Mark Twain had once said, “Some people get an education without going to college. The rest get it after they get out.” Here Mark Twain questions what we do in college. Do we study? Do we just have fun? Do we all seek knowledge of utopia or do we all just aim at euphoria?

All colleges are different. Some teach you hardcore sciences while some teach you extremities of the human body, some teach you the value of money while some teach you the value of love and friendship but one thing that is common is that they clear your perspective on what you want to do for the next few fleeting moments of your life. This state might not last as the human mind has a tendency to overthink, get confused, and be ambitious. We all agree that change in life is inevitable, but college is one milestone in our lives which helps us get a direction, good or bad that is debatable. 

On that note, how would you describe an ideal college as? A place where getting wasted isn’t illegal? Or a place where u can do what u want without the fear of failure? Or a place where work is played so you don’t have to study a single day in your life? As a student, I think all of this is true. To put things more in perspective now, an architectural college is a perfect mix of all of those. 

Architectural college is a five-year-long rollercoaster ride. It starts slow and fun, gets really scary in the middle, and ends with a blockbuster finale! At every point of time, you want to get out but you are so happily overwhelmed by being on the ride that you won’t be able to leave. Architectural college doesn’t just make people capable of designing, they make individuals who think, question the various systems of the world. They can make individuals have a working knowledge of the model of the universe if they want to (students don’t, but they can if they want to). Yes, that’s how transformational Architectural colleges can be.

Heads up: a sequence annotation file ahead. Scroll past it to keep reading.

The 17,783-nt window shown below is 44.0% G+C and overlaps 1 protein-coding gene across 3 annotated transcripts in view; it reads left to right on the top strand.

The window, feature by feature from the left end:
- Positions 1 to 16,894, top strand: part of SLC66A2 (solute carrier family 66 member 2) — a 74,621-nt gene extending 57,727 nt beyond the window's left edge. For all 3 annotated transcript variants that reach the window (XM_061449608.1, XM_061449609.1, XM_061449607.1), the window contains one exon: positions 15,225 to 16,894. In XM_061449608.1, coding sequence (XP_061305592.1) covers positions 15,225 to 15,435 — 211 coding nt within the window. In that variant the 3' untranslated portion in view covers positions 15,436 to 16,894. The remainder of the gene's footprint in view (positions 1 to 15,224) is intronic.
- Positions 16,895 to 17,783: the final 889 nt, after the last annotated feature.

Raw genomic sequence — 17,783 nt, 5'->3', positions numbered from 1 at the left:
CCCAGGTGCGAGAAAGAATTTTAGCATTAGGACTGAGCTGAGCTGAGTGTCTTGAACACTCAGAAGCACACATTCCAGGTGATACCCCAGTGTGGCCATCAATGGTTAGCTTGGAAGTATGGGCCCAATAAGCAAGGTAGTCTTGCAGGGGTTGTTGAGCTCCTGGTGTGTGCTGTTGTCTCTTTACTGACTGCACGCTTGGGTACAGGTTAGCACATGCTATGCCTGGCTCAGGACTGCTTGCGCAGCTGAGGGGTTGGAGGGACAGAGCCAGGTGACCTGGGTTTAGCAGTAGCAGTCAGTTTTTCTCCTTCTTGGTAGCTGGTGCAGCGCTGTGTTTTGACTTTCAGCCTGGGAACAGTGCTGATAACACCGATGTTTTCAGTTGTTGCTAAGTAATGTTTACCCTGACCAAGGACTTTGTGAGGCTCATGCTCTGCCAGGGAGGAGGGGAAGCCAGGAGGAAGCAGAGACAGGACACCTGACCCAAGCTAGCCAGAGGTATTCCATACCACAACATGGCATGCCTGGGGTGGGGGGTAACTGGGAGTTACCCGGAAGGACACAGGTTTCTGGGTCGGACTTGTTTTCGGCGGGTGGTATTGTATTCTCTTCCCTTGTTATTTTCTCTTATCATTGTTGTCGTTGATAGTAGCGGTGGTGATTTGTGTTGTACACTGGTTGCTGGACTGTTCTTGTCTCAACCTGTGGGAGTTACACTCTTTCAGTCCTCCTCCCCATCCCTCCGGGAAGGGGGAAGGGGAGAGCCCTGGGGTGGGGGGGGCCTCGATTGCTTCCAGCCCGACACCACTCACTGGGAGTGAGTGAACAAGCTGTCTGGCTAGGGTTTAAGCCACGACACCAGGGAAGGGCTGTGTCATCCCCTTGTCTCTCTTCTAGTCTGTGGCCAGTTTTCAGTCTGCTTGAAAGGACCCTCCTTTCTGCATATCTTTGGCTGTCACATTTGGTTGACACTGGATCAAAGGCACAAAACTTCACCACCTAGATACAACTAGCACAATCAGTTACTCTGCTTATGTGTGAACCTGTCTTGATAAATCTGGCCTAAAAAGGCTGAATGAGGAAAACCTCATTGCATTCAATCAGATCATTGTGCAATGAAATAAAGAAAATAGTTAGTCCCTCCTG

Architects are correctly called Jack of all trades but masters of none. In college, we get the education of various fields clubbed and squeezed as a five-year course. We study humanities, history, psychology, physics, art, designing, presentation, fieldwork, finance, law, computer science, ethical/unethical hacking, beg/borrow/steal, bargaining, and yes life hacks. Architecture is what I believe—Salt of life. It’s everywhere; you may or may not notice its presence but its absence makes you cringe. Therefore, we architects are given a slight taste of all possible fields so as to understand the Vitesse of human evolution. 

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However, architectural colleges don’t just give you academic knowledge, most importantly they teach you the importance of group work. As an individual who had always worked and studied alone, I was not very accommodating. However during my four years in college what I have unforgettably learned is how easy and motivating group work is. The curriculum of architecture is designed in a way that it shows that no individual can survive alone. We need our seniors to guide us, we need our classmates to work with us in unison to complete a project, we need our teachers not just to teach but to help us grow as humans and we need our juniors to help us. Only together—can we survive college, just like only as a community we can live. 

Architecture as a course demands dedication. It demands your time and devotion and it demands sincerity. We are put through the extreme workload, constant deadlines, submissions, redoes, excessive reading architectural as well as non-architectural but it is worth every effort you put in it. The feeling I get after Architectural design submission or the euphoria I feel after a successful jury is incomparable to any other form of happiness. There is a sense of pride in it, a joy of creation, a sense of satisfaction. 

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Professionals reviewing the upcoming project_ ©ALTEK Engineering

Another very important thing I learned in college is that understanding humans is very important to live a happy life. We don’t design for ourselves, we design for others. It is essential for us to take a step back and let others have a central stage in the design. Successful architecture cannot be created if the architect is stubborn and does not fulfill the needs of the client. This more or less taught me selflessness. If the architect can’t stop thinking about themselves, they cannot create a design that will one day shape the world. 

So, now I would like to conclude by saying that I learned innumerable things in architectural college, too many to cover in this short article but most importantly, I learned that I can be as important to the society as I want to be. I cannot work alone and not asking for help is a taboo that we need to break. Moreover, that architecture is one profession where I can help in shaping the world and if done correctly, this shape will live beyond me.


Anaushka Goyal is a undergraduate student studying architecture in Mumbai. She likes research and experimentation with sustainable architectural practices that could benefit the environment. She is a critical thinker andis committed to address the problems in our society through her work. She is currently exploring her aptitude for architectural journalism.